His communication with the outside world was limited to phone calls to his parents, his Venezuelan attorney and his best friend, Stone Douglass, a film producer who had somehow convinced the Venezuelan authorities that he and Tim were cousins. The stress of trying to secure Tim’s release from a government that appeared to have no regard for reality, diplomacy or justice made for tense moments back in the States. Tim’s friends, acquaintances and more than a few total strangers were trying to solicit celebrities, organize protests, launch social media campaigns and initiate other forms of public outcry. The fact that so many were trying to help was telling. It wasn’t just out of loyalty or in the interest of justice; it was because Tim had put it all on the line to tell a story that needed to be told and in so doing had transformed himself from a run-of-the-mill L.A. freelancer half a year earlier to the man he had always wanted to be. Tim wasn’t just loved by his friends—now he was something of a hero.
The darkest moments came after speaking to his parents, who were in a state of extreme anguish. I never doubted or regretted one decision I made, Tim thought to himself. I did the right thing, but was I selfish? Did I consider anybody but me?
On Tuesday, May 28, word spread that some prisoners were going to be evacuated without any explanation. Some said it was because of overcrowding, others said it was for renovations. At five the next morning, Tim and seven inmates from his “band of brothers” were awakened and told they had a few minutes to pack a shopping bag to take with them. Whatever possessions remained in the cell would be thrown out.
They were being moved to El Rodeo Dos, which SEBIN officials assured them was Venezuela’s model prison, complete with athletic facilities and staffed by corrections officers specially trained to understand the needs of foreign inmates. None of what Tim heard passed the smell test. To begin with, if it really was necessary to evacuate Helicoide, why were so many of his fellow inmates remaining behind?
This wasn’t looking good. As Tim was being led out, Steve, the Russian, pulled him aside. “I got one word of advice for you,” said Steve. “Don’t trust anybody.”
May 29, 2013
The moment El Rodeo came into view from his seat on the transport van, Tim knew his fears were justified. The prison entrance was riddled with bullet holes from a prisoner uprising two years earlier that had resulted in 25 deaths. The whole thing reminded him of Mad Max Beyond Thunderdome.
“Venezuela’s prisons are just about the worst on Earth, and I say that measuring every word carefully,” says Anderson. “El Rodeo has an absolutely terrible reputation. For an American to get sent there and not get hurt or killed would be highly unlikely.”
The warden, a 40-ish slob whose godmother was head of the national prison system, was waiting for Tim and the other SEBIN transplants in the processing area. He wasted no time in marking his territory. After confiscating all the prisoners’ personal items but their toothbrushes, he took out a pair of electric clippers and shaved the head of each new arrival. He lit up when it was Tim’s turn. Here was the famous gringo he’d heard so much about. The warden leaned in close.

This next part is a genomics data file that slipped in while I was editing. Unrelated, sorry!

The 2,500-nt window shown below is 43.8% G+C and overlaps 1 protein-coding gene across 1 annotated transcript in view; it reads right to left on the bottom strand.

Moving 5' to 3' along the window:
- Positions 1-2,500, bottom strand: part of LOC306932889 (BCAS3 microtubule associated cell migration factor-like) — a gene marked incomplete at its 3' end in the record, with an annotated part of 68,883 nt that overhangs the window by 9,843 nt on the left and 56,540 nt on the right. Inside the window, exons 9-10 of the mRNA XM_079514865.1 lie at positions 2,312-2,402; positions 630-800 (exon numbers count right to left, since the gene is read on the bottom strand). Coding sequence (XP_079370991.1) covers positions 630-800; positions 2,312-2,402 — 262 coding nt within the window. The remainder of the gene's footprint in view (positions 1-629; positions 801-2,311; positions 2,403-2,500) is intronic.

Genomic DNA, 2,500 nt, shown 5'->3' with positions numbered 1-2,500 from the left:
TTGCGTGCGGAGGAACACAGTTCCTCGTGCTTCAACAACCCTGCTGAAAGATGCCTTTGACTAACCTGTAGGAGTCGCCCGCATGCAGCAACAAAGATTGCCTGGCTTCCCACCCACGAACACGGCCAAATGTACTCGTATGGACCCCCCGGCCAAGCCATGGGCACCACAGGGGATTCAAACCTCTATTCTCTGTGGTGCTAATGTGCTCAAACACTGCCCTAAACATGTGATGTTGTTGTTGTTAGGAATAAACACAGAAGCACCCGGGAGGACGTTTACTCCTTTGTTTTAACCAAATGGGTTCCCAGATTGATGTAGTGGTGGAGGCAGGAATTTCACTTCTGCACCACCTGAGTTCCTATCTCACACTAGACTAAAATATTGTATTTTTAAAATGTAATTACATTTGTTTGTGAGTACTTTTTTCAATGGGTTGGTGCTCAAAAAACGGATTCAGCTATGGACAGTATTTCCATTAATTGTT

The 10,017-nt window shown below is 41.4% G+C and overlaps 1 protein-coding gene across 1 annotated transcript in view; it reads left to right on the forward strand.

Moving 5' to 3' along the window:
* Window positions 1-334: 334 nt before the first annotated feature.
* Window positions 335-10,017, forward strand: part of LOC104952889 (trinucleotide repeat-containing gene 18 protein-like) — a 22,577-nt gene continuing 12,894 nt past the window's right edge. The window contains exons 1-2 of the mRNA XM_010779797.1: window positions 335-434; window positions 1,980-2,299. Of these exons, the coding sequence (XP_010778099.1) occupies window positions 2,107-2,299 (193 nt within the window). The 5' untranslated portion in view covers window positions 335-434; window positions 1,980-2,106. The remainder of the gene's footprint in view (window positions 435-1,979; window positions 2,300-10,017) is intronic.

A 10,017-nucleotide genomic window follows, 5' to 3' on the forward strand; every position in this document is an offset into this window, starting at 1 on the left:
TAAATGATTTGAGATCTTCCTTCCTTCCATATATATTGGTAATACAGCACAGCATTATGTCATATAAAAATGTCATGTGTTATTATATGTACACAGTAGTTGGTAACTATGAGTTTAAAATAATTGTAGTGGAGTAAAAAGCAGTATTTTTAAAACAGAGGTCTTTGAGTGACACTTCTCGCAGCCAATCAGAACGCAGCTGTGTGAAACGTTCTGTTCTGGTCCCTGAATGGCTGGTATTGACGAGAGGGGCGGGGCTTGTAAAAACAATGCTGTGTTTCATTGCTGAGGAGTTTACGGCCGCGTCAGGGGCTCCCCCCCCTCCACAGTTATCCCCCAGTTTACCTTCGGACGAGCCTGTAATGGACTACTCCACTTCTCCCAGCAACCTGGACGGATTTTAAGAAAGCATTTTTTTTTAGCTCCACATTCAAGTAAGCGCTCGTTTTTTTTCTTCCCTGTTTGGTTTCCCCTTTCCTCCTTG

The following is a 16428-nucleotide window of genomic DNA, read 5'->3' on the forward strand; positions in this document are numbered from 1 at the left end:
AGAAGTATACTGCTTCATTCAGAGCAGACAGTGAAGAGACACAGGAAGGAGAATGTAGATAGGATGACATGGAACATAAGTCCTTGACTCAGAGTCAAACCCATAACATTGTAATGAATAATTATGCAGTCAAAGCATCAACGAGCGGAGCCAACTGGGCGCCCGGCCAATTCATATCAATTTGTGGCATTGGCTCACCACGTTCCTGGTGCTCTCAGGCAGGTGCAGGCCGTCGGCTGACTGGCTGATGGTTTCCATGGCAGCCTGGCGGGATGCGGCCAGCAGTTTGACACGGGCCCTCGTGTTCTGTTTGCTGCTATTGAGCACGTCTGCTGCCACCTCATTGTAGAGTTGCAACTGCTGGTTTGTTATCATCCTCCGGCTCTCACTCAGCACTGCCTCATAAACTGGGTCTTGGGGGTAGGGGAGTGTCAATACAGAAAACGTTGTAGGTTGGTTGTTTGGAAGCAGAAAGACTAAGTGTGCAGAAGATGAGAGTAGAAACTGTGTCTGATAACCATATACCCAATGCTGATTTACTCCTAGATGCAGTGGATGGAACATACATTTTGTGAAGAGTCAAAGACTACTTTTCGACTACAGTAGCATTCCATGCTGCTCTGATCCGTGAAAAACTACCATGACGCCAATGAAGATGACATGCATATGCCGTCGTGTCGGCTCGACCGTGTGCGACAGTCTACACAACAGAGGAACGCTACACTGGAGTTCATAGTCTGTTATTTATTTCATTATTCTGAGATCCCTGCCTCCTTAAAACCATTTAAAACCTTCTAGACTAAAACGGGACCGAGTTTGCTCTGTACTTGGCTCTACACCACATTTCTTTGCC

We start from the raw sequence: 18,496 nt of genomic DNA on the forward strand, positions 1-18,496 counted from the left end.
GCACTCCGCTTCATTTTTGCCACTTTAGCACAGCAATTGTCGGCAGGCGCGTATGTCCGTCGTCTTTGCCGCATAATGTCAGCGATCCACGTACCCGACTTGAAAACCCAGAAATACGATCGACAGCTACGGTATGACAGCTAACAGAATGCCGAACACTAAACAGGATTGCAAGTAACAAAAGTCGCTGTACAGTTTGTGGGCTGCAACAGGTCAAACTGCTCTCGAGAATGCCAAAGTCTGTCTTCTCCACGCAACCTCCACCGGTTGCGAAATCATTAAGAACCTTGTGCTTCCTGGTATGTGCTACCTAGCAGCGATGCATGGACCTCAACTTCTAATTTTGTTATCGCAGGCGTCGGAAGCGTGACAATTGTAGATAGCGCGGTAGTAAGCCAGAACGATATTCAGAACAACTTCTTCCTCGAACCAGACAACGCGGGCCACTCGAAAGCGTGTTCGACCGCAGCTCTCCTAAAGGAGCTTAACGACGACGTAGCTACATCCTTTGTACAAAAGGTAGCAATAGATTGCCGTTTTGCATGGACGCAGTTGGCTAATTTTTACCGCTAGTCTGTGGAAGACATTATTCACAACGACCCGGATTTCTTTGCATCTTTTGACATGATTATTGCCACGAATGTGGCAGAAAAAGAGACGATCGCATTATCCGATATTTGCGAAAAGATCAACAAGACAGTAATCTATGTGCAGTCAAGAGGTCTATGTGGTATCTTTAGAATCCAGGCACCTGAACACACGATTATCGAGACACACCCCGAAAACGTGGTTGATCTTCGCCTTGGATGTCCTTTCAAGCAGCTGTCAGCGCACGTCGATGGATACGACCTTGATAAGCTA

“You tried to kill our revolution, and now you’re going to die in here,” he said. All the guards laughed.
Tim spent his entire stint at El Rodeo in solitary confinement, during which time he was subjected to taunts and various forms of humiliation by a guard named Alvaro, one of the highest-ranking corrections officers in the building. Tim took to calling him Kevin Bacon, whose prison-guard character in the film Sleepers had a similar sadistic streak. Alvaro verbally berated Tim while he defecated, wouldn’t let him bathe and confiscated his bedding and towel. On day three, as Tim was being transferred from one solitary cell to another for no apparent reason, he saw his friend Assan from Helicoide being led in the opposite direction. As the guards stopped to chat, Assan leaned and whispered to Tim.
“I heard they’re going to kill you tonight,” he said. “Be careful.”
Tim barely made it to his new cell without collapsing. He was overcome by a panic attack that left him shaking in his bed. He told the guard he needed to speak to Alvaro. When Alvaro arrived, Tim begged to see a priest so he could be issued last rites before they murdered him.
“Sorry, gringo,” Alvaro said, smiling, “we don’t do that in here.”
Tim spent the night in terror. When morning came and he was still alive, the fear was replaced with rage. Alvaro came by to talk smack about Tim being in the CIA. On this morning Tim wasn’t taking any of it. A few minutes later, he was thrown into a vermin-infested, shit-stained basement pit and left alone to drive himself mad.
On the night of his 42nd day of incarceration—his sixth night inside El Rodeo—he found himself awake and trembling, another night of insomnia, listening to the sounds of the prison, smelling its despair, scratching at the bloody mosquito bites on his feet. There was a horrifying realization—this was his existence, and it was highly possible he would never see the light of day again as a free man and would die in this Venezuelan hellhole.